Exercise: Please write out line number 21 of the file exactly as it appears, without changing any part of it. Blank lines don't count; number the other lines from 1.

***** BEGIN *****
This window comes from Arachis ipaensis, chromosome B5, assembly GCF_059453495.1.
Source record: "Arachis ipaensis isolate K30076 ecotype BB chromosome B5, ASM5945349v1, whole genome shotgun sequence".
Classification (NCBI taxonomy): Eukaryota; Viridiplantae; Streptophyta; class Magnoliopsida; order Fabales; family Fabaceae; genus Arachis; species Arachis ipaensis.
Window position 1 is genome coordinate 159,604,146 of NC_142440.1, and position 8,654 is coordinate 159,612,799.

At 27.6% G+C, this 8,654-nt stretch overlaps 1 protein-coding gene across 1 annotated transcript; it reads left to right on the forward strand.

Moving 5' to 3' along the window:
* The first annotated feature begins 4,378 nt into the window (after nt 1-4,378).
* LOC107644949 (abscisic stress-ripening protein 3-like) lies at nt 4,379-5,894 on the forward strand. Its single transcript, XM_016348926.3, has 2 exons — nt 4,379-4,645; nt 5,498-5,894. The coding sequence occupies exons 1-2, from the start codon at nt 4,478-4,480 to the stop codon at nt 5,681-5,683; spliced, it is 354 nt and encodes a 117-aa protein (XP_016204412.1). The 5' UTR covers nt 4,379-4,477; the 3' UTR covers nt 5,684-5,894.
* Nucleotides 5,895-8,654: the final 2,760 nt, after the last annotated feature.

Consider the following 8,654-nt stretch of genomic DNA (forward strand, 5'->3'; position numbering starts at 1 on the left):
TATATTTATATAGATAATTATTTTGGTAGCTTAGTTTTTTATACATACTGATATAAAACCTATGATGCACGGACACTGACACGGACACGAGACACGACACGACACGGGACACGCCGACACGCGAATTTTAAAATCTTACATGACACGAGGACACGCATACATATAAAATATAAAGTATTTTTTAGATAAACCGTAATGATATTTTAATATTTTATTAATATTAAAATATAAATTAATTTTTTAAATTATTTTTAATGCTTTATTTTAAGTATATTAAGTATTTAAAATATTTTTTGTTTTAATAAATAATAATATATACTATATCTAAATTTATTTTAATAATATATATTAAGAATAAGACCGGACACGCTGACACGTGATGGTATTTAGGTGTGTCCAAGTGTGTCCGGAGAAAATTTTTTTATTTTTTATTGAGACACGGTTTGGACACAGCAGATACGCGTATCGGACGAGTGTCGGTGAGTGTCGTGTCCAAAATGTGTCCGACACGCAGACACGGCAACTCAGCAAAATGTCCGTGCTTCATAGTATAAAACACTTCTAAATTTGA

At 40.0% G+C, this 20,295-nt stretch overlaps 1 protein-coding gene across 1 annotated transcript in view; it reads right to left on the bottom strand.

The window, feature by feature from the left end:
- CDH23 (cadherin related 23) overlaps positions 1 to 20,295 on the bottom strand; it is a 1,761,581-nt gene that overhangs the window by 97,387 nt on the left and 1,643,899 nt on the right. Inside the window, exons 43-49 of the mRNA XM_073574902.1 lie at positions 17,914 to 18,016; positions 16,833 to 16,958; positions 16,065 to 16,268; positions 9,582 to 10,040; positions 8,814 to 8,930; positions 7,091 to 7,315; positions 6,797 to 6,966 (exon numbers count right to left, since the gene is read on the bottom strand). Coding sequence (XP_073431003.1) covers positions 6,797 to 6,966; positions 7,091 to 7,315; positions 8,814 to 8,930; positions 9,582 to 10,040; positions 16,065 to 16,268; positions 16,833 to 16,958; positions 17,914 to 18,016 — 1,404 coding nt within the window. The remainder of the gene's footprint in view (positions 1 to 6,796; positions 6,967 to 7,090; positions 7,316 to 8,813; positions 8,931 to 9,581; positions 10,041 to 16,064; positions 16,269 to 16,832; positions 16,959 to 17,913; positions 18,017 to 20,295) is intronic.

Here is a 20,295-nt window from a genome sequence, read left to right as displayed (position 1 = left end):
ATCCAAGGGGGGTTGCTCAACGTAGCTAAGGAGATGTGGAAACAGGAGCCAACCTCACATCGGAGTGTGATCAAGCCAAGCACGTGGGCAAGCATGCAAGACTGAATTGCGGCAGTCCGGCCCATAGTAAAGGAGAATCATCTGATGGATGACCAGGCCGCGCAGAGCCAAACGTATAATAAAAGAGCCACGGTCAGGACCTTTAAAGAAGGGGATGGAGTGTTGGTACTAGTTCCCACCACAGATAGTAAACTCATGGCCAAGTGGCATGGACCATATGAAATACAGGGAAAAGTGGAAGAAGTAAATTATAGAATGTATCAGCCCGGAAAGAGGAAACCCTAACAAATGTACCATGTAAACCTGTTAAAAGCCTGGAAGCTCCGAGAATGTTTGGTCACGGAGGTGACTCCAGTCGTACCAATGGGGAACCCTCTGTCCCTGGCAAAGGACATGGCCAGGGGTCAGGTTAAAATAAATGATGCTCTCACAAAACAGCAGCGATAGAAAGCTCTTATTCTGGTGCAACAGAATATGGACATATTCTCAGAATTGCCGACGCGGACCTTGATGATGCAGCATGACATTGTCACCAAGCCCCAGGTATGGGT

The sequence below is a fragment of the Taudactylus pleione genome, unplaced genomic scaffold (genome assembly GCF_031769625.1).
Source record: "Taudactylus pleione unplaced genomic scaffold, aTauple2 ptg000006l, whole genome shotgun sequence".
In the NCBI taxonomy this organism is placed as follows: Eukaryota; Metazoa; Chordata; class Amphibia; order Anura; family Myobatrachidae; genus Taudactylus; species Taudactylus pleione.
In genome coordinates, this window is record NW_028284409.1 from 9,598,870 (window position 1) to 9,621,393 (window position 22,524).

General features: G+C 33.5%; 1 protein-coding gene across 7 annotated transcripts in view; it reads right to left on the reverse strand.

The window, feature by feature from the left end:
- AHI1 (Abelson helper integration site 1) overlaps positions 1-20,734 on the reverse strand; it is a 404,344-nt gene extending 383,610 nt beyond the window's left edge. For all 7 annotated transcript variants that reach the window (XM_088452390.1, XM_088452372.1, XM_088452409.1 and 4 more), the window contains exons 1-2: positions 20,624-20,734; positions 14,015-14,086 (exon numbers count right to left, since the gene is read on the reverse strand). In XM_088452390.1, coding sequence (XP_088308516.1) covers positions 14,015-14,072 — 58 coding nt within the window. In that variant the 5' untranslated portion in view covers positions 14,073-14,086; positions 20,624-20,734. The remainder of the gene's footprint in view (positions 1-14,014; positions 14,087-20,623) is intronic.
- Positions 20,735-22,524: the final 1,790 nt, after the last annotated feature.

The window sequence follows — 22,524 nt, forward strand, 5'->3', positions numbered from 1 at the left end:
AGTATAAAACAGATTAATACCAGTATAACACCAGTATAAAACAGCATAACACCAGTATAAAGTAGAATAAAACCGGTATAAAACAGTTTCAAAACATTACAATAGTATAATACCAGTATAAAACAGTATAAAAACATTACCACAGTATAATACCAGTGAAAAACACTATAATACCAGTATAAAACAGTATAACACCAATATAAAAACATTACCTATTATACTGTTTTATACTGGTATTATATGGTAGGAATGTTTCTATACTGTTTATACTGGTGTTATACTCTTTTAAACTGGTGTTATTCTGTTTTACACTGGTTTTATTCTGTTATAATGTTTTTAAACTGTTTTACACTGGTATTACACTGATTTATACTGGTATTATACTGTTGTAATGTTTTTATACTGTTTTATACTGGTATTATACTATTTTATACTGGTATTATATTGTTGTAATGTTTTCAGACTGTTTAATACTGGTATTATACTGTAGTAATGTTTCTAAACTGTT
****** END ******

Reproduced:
General features: G+C 33.5%; 1 protein-coding gene across 7 annotated transcripts in view; it reads right to left on the reverse strand.